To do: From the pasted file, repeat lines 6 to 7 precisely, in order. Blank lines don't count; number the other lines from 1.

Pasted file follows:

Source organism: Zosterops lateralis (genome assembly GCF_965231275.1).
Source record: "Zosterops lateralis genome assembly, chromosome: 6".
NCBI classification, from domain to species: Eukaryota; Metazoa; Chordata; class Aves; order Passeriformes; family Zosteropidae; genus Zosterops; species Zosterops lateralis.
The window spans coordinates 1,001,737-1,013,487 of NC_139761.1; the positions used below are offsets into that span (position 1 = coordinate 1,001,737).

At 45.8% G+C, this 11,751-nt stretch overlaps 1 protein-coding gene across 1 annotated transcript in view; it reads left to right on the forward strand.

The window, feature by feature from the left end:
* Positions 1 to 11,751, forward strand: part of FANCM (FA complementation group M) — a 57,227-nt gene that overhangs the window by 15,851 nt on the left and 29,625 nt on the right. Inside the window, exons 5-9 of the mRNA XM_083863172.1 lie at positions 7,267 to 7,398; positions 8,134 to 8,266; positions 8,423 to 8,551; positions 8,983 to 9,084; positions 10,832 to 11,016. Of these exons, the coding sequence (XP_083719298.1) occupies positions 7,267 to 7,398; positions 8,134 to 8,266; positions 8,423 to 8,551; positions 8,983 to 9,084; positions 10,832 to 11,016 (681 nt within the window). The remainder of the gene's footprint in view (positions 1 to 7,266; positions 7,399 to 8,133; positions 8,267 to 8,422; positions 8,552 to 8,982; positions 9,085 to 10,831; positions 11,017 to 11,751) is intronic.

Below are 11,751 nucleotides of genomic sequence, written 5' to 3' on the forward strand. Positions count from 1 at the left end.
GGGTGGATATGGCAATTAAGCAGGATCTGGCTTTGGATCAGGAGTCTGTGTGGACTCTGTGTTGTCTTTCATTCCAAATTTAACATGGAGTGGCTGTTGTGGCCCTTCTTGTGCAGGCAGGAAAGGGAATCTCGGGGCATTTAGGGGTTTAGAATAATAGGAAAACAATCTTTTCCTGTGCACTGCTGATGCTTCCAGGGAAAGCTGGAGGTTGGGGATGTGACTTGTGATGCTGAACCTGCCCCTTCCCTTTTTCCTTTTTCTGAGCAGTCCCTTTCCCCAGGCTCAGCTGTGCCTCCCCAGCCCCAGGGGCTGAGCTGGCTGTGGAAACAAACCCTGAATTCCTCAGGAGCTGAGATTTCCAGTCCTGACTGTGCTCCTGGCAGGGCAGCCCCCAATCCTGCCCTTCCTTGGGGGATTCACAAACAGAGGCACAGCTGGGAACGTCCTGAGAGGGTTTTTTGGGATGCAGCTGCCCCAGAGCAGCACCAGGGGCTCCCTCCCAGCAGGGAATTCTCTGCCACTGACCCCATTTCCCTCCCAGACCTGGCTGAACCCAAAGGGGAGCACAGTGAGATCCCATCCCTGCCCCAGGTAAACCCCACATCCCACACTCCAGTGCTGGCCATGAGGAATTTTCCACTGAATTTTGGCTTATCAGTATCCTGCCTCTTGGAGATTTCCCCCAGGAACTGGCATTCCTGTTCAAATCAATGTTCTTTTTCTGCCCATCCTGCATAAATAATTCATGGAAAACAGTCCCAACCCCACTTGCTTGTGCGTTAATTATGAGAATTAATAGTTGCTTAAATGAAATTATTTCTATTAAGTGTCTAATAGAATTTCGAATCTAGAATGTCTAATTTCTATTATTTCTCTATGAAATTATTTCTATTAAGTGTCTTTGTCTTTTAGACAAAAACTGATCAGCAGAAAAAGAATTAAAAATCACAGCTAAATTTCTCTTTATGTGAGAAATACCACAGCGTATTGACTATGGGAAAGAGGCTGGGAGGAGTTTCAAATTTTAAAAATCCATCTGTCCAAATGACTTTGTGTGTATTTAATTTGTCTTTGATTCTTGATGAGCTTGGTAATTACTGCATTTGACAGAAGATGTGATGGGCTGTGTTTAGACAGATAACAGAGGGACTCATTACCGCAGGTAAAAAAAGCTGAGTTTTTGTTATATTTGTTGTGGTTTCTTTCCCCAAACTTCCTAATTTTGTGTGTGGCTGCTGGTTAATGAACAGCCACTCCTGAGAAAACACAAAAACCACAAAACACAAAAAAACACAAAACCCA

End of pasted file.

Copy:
The window, feature by feature from the left end:
* Positions 1 to 11,751, forward strand: part of FANCM (FA complementation group M) — a 57,227-nt gene that overhangs the window by 15,851 nt on the left and 29,625 nt on the right. Inside the window, exons 5-9 of the mRNA XM_083863172.1 lie at positions 7,267 to 7,398; positions 8,134 to 8,266; positions 8,423 to 8,551; positions 8,983 to 9,084; positions 10,832 to 11,016. Of these exons, the coding sequence (XP_083719298.1) occupies positions 7,267 to 7,398; positions 8,134 to 8,266; positions 8,423 to 8,551; positions 8,983 to 9,084; positions 10,832 to 11,016 (681 nt within the window). The remainder of the gene's footprint in view (positions 1 to 7,266; positions 7,399 to 8,133; positions 8,267 to 8,422; positions 8,552 to 8,982; positions 9,085 to 10,831; positions 11,017 to 11,751) is intronic.